-38-minute video interview with director Brandon Colvin by Micah Van Hove at No Film School
-Interview with director Brandon Colvin by Film Pulse's Kevin Rakestraw
-Director Brandon Colvin on the Cedar Cathedral podcast
-Audio interview with director Brandon Colvin by Gadi Elkon at Selig Film News
-Podcast interview with director Brandon Colvin and producer/editor Tony Oswald on Filmwax Radio
-Interview with director Brandon Colvin by Phil Davis of Madison's The Isthmus
-Interview with director Brandon Colvin by LakeFrontRow's David Klein
-Video interview with director Brandon Colvin on Wisconsin Public Television's Director's Cut (19:30-25:00)
-Michael McWay for Hammer To Nail
"In a film like Colvin's, the viewer is never told where or why to look, but forced to engage the film on its own terms. To get on its wavelength is to be able to see in a way that only cinema allows. . . . A film of perfectly calculated restraint, whose themes and style are intertwined in such a way as to be inseparable."
-Craig Keller at Cinemasparagus
"Colvin films thought and thought's interruption, concentration of thought and the breaking of concentration. Concentration manifest, hewn, in framing of image and the focus of the sound-recording . . . . An increasing urgency, gradually given over to dimming. This is the terrible, calm, and urgent beauty of Brandon Colvin's film."
-Christopher Bell's rave review at IndieWIRE (A-)
"The honed-in, supremely focused attitude that it emits is reminiscent of master craftsmen such as Ingmar Bergman or Robert Bresson . . . An understated film like this requires a subtle performance, and Longstreet carries SABBATICAL effortlessly, playing a tormented figure who refuses to release his demons out into the world . . . SABBATICAL stands tall as an outlier of the micro-budget scene."
-Peter Labuza, RogerEbert.com (New Orleans Film Festival wrap-up)
"SABBATICAL looks nothing like the contemporary indies its plot recalls. Colvin works in a method much closer to Bresson, using static close-ups that disjoint his characters . . . As it reaches its final sequence, Colvin cuts to the core of the film's central relationship - an ending that is both tragic and humanizing."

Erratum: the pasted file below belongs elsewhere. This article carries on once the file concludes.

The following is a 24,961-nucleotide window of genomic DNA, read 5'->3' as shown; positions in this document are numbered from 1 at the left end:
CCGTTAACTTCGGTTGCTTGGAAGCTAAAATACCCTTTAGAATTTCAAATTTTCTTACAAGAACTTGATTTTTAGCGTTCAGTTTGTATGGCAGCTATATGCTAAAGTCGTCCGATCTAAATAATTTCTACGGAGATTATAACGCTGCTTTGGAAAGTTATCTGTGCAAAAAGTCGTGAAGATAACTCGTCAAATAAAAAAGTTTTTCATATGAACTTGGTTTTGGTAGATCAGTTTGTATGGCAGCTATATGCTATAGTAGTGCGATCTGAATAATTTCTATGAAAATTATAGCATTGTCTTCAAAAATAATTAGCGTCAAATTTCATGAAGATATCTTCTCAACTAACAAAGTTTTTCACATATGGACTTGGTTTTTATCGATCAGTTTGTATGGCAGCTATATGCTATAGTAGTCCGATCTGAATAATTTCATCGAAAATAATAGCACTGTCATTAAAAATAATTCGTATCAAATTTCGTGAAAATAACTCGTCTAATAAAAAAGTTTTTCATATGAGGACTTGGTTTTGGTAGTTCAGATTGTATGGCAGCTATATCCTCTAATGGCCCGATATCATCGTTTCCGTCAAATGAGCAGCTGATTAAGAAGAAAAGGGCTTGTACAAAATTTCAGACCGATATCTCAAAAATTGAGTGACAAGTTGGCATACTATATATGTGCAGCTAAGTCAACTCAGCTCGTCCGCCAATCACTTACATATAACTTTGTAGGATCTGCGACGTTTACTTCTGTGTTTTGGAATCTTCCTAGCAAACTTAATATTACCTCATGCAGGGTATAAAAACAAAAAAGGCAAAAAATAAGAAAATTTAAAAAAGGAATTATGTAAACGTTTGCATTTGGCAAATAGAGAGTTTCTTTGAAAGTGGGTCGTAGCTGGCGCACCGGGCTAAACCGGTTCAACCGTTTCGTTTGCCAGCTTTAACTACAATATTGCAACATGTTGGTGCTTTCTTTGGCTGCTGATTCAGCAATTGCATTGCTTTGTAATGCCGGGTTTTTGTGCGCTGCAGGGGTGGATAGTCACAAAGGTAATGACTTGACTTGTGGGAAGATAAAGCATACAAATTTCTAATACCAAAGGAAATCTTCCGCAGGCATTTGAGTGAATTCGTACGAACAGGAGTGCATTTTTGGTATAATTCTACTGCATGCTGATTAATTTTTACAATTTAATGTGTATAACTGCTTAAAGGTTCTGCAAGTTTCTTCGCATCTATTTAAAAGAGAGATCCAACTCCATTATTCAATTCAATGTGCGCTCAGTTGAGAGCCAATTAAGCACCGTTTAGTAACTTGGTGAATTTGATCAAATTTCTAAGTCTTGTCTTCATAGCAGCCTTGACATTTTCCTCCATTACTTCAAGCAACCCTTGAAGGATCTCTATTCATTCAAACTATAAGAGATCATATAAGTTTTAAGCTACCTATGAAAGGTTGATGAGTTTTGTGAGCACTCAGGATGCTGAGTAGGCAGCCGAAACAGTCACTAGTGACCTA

-Director Paul Harrill (Something, Anything), Self-Reliant Film
"The starkness and purity of the film's approach works in harmony with its themes of separation and loss. Best of all was what I consider the film's centerpiece, an indelible scene of loneliness and tenderness between Ben and Sarah . . . It's a scene that, three weeks after seeing it, continues to haunt me . . . In SABBATICAL, Brandon Colvin challenges his viewers to look deeper, and I found the investment of time, of attention, rewarding."
-Jake Smith, Madison Film Forum
"SABBATICAL is a film of stylistic poise, honest performance, and astonishing control . . . I was surprised by the impact this film had on me. I have probably given it more thought than any other film I've seen at the [Wisconsin Film Festival] thus far . . . SABBATICAL also has one of the single most astonishing final shots you will see this year."
-Don Simpson, Smells Like Screen Spirit
"Colvin would probably be the first to admit that SABBATICAL was not made for viewers with a mainstream cinematic palette. In the context of current cinema, SABBATICAL is practically experimental. With its rigid focus on form over narrative, SABBATICAL seems totally out of place and time, sharing its aesthetic sensibilities with 1960s French cinema."
-Carson Lund, Medium/In Review Online
"By situating an estranged character back amongst his most long-term friends and relatives, [SABBATICAL] soberly asks how, in a world of increasing reliance upon fixed, machine-like logic, we might be able to reconsider the various components of our lives and relocate what makes them worth living."
-Kevin Rakestraw, Film Pulse
"Economical with its dialogue, the film prefers to communicate through body language and uneasy silences, which are handled ably by Longstreet. Tasked with the role of a near-silent man shuffling through shades of dejection, Longstreet easily embodies the sadness of a man adrift in an existential crisis, of a sort. He lets the sorrow of his character permeate through the duration of scenes of the mundane and uneventful."
-#4 Best Film of 2015 (Kevin Rakestraw, Film Pulse)
-Robert Longstreet: Best Male Performances of 2015 (Kevin Rakestraw, Film Pulse)
-Top 10 Undistributed Films of 2015 (Dan Sallitt) - IndieWIRE Critics Poll
-Honorable Mention: Best of 2015 (Carson Lund, Slant Magazine)
-#3 Best Film of 2015 (Kevin Rakestraw, Film Pulse) - Mid-Year Top 10
-Top 15 of 2015 (William Boyle, novelist)
-#3 Best Undistributed Film of 2014 (Peter Labuza, The Cinephiliacs) - IndieWIRE and Village Voice Critics Polls
-Top 20 of 2014 (Jake Smith, Madison Film Forum)
-Top 20 of 2014 (Micah Van Hove, No Film School)
-Favorites of 2014 (Jim Healy, Wisconsin Film Festival)